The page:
IN what could turn out to be the bloodiest Christmas Holiday in as many years, 74 people have died while 508 others were injured in the 916 road accidents recorded between December 15 and Christmas Day.
National police spokesperson Chief Superintendent Paul Nyathi said 10 people died on Christmas Day and most of the accidents involved foreign-registered vehicles coming into the country through the southern border posts.
“Most of the accidents which occurred on Christmas Day involved foreign-registered vehicles especially in Masvingo, Matabeleland North and South as people move from one country to another for the holiday,” Nyathi said, adding that during the same period last year 64 people died while 311 were injured in 738 accidents.
“Drivers are urged to rest when travelling long distances in order to curb fatigue,” Nyathi said.
He appealed to motorists to travel during the day as statistics have indicated that most fatal accidents occurred during the night and early morning hours.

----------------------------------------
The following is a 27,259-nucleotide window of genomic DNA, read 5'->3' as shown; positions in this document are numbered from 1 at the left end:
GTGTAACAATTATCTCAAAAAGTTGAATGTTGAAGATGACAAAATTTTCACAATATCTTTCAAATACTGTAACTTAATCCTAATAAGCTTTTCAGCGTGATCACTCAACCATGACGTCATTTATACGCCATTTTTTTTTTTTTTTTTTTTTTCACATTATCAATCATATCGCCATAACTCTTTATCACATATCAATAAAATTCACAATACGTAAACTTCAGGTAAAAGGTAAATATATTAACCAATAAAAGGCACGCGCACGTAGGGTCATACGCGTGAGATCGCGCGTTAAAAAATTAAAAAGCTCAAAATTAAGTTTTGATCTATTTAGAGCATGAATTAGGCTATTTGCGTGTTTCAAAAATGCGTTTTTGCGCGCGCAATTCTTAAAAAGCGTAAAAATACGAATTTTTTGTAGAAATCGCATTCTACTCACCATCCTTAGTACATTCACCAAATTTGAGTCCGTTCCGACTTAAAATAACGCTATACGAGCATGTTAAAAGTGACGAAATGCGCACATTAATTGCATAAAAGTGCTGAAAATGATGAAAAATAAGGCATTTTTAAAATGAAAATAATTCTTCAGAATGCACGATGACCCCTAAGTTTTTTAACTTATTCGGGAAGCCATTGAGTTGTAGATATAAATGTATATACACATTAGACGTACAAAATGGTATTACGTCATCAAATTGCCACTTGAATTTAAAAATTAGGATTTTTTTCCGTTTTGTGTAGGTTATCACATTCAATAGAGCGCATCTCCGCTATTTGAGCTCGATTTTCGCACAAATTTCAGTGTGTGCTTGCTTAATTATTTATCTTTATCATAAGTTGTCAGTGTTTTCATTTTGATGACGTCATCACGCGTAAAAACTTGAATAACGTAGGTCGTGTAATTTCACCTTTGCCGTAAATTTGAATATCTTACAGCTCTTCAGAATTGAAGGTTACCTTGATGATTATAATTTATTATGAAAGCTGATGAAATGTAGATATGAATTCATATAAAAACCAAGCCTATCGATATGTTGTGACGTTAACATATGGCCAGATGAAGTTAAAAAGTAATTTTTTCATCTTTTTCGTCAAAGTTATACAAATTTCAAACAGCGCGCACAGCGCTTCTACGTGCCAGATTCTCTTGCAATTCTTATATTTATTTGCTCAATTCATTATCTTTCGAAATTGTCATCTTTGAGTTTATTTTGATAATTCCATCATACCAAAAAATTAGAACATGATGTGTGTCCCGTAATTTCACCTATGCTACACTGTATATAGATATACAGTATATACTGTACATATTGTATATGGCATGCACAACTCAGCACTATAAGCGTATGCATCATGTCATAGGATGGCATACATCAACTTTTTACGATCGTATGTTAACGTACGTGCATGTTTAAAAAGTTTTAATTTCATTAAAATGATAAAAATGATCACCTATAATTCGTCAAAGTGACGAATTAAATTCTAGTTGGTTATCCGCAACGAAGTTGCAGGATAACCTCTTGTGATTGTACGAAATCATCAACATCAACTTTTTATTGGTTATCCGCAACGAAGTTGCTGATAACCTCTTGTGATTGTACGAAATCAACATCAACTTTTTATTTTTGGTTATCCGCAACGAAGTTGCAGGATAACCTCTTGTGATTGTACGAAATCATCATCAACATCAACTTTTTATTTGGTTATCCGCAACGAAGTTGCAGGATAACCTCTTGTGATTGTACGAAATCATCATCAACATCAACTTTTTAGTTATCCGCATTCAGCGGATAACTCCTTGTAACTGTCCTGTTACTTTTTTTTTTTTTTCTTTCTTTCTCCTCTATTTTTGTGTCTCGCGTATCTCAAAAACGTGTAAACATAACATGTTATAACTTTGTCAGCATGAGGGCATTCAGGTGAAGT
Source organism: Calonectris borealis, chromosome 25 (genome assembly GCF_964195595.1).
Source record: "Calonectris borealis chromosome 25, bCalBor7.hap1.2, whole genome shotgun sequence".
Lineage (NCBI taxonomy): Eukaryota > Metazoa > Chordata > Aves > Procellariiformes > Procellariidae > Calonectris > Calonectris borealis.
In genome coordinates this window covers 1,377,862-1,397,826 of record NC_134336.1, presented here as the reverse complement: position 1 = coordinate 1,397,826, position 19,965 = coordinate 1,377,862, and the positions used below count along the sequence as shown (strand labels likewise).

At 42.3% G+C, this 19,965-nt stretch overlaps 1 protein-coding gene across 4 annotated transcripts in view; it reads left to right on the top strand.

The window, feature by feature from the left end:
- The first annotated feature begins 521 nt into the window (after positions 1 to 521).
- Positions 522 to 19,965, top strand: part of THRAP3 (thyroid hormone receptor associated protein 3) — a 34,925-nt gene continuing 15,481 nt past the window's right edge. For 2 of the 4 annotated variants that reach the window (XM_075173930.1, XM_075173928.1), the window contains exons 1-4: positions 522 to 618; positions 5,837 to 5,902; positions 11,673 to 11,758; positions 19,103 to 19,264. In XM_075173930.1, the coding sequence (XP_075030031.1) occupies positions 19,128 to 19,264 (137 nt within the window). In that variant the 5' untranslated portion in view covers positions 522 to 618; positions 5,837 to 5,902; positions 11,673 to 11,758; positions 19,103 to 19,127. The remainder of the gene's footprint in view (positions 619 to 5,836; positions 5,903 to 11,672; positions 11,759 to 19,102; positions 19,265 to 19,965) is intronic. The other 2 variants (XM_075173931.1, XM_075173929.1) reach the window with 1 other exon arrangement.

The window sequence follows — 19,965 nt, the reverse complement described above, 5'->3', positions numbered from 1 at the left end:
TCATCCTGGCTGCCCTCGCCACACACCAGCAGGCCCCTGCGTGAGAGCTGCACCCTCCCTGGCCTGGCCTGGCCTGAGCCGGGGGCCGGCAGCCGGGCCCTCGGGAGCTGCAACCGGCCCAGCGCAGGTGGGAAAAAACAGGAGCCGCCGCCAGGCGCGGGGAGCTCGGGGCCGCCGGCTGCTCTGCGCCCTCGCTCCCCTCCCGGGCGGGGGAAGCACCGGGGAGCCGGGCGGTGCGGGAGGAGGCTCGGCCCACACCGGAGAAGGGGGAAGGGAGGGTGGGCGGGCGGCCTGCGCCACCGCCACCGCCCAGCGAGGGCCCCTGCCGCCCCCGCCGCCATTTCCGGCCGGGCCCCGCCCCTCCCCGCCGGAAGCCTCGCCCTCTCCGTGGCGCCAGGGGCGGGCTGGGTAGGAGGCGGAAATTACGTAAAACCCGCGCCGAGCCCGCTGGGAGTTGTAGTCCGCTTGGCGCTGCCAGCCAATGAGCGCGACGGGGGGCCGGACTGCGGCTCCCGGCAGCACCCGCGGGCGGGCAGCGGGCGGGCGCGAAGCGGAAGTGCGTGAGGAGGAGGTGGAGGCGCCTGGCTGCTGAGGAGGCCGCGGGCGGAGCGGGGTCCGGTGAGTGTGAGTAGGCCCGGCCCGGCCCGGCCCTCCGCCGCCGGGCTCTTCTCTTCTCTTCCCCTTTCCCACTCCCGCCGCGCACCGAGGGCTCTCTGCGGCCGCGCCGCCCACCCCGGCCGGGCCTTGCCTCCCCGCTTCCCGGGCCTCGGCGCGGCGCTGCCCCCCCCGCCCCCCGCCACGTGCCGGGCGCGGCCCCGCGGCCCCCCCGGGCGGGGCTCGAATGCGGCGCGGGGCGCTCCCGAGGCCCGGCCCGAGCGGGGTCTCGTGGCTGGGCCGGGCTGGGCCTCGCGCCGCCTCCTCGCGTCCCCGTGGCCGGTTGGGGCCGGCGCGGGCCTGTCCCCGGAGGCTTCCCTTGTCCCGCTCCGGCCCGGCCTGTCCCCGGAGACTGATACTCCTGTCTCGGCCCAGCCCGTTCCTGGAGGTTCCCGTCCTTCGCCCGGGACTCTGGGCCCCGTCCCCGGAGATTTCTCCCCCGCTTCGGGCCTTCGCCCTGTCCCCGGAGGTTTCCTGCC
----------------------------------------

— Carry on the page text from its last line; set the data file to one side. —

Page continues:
The festive season has always recorded the worst accidents as there was a lot of movement and excitement which came with the celebrations.
By Christmas Eve, police said they had issued out over 8000 tickets to offending motorists at various roadblocks countrywide.
However, the public have dismissed the roadblocks as a façade to “milk” motorists of their hard-earned cash through bribes.
“Roadblocks are supposed to bring sanity to the highways, but if accidents are still occurring then something is very wrong,” Kwekwe resident Charles Guvheya said.
Many have also laid the blame on the poor state of the roads which were littered with gaping potholes.
Meanwhile, police in Harare said they had launched investigations to flush out suspected criminals who were offering lifts to unsuspecting passengers and later robbing them after driving into secluded spots.
Police said the suspects were using a Toyota Raum and Toyota Hiace commuter omnibuses.